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My theory on the evolution of multicellularity


Being elected a Fellow of the Royal Society
Lewis Wolpert Scientist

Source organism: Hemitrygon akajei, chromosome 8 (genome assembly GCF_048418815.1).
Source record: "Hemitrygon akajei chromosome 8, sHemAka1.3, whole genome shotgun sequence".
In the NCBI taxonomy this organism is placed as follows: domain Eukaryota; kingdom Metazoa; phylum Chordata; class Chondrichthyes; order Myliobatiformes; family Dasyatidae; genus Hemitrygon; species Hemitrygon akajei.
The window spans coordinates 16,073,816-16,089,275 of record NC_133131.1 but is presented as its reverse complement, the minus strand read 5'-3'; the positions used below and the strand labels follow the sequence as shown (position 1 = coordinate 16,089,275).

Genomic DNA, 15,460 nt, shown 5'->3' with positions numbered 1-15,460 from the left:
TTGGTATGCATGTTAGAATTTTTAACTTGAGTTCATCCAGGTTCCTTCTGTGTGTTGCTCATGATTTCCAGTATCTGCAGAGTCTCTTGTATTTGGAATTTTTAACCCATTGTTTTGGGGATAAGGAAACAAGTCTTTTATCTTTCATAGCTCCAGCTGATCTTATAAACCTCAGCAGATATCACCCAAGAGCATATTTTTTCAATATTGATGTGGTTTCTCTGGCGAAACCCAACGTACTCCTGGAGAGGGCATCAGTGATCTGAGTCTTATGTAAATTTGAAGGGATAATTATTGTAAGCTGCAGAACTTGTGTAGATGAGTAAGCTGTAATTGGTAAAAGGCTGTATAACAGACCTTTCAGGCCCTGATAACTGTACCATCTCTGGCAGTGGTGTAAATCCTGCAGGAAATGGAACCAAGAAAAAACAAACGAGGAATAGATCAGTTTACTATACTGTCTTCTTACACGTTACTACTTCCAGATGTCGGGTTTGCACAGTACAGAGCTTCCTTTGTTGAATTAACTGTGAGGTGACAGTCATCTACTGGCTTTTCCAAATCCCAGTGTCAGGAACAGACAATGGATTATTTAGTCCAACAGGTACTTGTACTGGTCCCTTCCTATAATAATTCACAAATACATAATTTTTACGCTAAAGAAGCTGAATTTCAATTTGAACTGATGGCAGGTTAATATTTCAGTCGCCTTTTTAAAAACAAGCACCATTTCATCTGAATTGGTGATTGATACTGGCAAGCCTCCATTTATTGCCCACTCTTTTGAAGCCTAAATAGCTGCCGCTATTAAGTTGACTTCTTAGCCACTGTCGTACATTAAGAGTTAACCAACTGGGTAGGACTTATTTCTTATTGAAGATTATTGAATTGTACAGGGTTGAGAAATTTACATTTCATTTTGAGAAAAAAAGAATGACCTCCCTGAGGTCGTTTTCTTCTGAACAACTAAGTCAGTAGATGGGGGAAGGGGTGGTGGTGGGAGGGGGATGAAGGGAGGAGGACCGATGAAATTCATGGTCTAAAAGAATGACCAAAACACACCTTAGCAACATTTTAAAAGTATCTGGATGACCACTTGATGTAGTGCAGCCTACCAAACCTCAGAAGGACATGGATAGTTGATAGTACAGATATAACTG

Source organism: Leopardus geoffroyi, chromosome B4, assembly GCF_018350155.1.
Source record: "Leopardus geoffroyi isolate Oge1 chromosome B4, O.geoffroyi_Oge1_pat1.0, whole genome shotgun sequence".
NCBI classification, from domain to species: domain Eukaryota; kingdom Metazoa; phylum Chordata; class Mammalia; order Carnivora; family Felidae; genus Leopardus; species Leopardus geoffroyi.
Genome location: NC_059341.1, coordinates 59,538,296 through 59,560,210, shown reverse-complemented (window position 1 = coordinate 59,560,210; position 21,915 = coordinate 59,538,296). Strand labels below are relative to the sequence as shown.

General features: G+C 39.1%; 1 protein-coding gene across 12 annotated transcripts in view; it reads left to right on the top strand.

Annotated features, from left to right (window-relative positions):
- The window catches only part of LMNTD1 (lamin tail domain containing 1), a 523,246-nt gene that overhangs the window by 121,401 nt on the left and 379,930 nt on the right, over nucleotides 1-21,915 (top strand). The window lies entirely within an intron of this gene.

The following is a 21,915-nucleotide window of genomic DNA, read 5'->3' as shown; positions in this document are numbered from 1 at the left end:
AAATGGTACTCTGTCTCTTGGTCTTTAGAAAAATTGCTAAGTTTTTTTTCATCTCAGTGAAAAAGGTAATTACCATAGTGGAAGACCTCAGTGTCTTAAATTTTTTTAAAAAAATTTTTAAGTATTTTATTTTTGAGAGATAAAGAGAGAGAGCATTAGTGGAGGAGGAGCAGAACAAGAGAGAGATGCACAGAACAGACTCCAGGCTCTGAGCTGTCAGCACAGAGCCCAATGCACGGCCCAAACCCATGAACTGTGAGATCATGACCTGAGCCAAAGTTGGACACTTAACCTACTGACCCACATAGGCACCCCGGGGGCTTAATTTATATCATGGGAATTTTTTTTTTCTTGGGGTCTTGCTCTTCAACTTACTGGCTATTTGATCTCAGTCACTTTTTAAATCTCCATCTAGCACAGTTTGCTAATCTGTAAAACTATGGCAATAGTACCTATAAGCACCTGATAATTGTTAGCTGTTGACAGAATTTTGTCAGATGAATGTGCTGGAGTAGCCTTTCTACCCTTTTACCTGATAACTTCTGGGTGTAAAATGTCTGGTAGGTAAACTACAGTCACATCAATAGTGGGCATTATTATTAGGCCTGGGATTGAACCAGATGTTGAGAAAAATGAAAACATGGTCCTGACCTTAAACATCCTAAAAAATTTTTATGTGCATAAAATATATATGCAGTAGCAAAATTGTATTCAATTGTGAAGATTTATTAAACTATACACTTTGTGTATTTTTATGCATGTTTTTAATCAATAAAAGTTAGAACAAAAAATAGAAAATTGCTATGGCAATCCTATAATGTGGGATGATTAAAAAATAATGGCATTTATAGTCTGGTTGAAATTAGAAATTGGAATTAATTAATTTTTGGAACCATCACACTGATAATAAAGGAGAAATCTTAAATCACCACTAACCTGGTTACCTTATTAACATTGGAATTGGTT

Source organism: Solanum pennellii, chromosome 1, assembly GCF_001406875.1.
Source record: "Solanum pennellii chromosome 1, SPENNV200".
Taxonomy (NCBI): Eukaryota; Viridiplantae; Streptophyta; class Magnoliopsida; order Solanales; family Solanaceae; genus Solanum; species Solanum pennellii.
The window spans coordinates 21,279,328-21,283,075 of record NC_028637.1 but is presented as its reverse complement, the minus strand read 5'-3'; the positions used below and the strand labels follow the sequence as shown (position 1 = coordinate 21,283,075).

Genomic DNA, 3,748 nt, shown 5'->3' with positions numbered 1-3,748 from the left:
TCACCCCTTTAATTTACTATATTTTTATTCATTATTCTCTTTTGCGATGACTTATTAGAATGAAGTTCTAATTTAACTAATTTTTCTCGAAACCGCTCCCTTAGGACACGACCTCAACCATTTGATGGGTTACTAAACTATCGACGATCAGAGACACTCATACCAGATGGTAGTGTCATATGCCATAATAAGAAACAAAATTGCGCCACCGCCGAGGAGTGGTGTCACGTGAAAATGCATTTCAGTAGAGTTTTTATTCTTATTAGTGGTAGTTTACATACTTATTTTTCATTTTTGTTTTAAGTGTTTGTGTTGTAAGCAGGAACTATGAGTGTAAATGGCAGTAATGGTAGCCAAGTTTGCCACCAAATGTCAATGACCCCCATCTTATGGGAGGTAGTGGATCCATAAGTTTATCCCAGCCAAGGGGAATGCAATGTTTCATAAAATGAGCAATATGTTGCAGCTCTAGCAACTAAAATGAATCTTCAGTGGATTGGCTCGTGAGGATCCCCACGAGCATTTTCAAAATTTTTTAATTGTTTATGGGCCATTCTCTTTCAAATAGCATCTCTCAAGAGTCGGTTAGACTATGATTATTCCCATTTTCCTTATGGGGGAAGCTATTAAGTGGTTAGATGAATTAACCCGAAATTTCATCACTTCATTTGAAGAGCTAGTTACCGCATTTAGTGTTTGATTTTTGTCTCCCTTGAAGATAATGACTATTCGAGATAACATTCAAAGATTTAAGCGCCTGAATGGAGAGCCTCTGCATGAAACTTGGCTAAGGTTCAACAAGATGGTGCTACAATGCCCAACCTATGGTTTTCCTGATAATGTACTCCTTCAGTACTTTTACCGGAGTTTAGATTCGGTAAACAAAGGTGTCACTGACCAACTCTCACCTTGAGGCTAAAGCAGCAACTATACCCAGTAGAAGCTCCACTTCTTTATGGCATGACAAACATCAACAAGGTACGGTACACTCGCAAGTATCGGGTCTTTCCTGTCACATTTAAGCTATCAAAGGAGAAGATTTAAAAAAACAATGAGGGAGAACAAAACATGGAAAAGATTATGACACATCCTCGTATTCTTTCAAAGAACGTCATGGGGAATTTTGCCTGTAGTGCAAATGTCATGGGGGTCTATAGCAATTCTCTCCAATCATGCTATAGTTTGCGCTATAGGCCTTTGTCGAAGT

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The chick limb work went... went well... it’s controversial, it’s certainly even now today not solved. And, you know, I had excellent PhD students and we had a very happy... happy group at the Middlesex Hospital Medical School. And then, in 1973, Waddington put me up for the Royal Society, and that’s a great compliment to be put up as a... become a possible Fellow of the Royal Society and you’re put up in the first instance for seven years and each year some committee looks at you and decides whether to accept you. And after six years I hadn’t been accepted and Waddington had died in the meantime and other people were... were involved, and then I must say, to my enormous pleasure, I became elected a Fellow in 1980 and in fact it was Peter Medawar, who phoned my secretary — Maureen Maloney — who I work with very closely, to say that I had, in fact, been elected. I can’t tell you how important it is to be elected a Fellow of the Royal Society. And when you become elected and you sit on the committees which try and decide who will be elected, you cannot get over the idea that you have been elected, because it’s so competitive, so... there are so many candidates and there are so few who actually become elected, there’re only 40 or so P... scientists a year, that get elected, but it is an enormous honour and it makes a very, very big difference and I was very, very grateful that I did in fact, become elected and I was on various committees of the Royal Society and that... that has been really quite important to me.